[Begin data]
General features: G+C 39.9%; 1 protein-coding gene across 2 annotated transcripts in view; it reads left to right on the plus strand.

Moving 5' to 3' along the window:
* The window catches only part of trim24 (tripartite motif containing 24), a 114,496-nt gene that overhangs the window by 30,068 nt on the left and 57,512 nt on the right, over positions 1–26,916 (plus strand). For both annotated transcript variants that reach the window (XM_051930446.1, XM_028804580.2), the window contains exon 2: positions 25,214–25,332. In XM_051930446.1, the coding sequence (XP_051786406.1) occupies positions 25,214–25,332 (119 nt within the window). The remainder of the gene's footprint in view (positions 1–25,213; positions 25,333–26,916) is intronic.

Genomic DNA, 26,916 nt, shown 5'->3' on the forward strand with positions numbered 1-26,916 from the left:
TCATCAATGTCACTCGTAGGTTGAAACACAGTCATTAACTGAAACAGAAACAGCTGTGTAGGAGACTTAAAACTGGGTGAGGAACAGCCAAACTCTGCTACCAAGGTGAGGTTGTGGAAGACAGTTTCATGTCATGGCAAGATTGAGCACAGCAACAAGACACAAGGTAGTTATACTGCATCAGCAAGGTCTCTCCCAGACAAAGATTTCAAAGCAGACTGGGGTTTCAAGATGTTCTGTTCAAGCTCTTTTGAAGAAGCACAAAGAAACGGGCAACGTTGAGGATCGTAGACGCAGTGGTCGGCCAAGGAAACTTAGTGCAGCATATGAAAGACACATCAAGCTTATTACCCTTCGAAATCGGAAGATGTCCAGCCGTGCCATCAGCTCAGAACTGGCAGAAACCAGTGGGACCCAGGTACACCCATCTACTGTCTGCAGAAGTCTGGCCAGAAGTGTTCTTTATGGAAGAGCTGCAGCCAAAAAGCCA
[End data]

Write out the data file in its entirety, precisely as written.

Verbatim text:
General features: G+C 39.9%; 1 protein-coding gene across 2 annotated transcripts in view; it reads left to right on the plus strand.

Moving 5' to 3' along the window:
* The window catches only part of trim24 (tripartite motif containing 24), a 114,496-nt gene that overhangs the window by 30,068 nt on the left and 57,512 nt on the right, over positions 1–26,916 (plus strand). For both annotated transcript variants that reach the window (XM_051930446.1, XM_028804580.2), the window contains exon 2: positions 25,214–25,332. In XM_051930446.1, the coding sequence (XP_051786406.1) occupies positions 25,214–25,332 (119 nt within the window). The remainder of the gene's footprint in view (positions 1–25,213; positions 25,333–26,916) is intronic.

Genomic DNA, 26,916 nt, shown 5'->3' on the forward strand with positions numbered 1-26,916 from the left:
TCATCAATGTCACTCGTAGGTTGAAACACAGTCATTAACTGAAACAGAAACAGCTGTGTAGGAGACTTAAAACTGGGTGAGGAACAGCCAAACTCTGCTACCAAGGTGAGGTTGTGGAAGACAGTTTCATGTCATGGCAAGATTGAGCACAGCAACAAGACACAAGGTAGTTATACTGCATCAGCAAGGTCTCTCCCAGACAAAGATTTCAAAGCAGACTGGGGTTTCAAGATGTTCTGTTCAAGCTCTTTTGAAGAAGCACAAAGAAACGGGCAACGTTGAGGATCGTAGACGCAGTGGTCGGCCAAGGAAACTTAGTGCAGCATATGAAAGACACATCAAGCTTATTACCCTTCGAAATCGGAAGATGTCCAGCCGTGCCATCAGCTCAGAACTGGCAGAAACCAGTGGGACCCAGGTACACCCATCTACTGTCTGCAGAAGTCTGGCCAGAAGTGTTCTTTATGGAAGAGCTGCAGCCAAAAAGCCA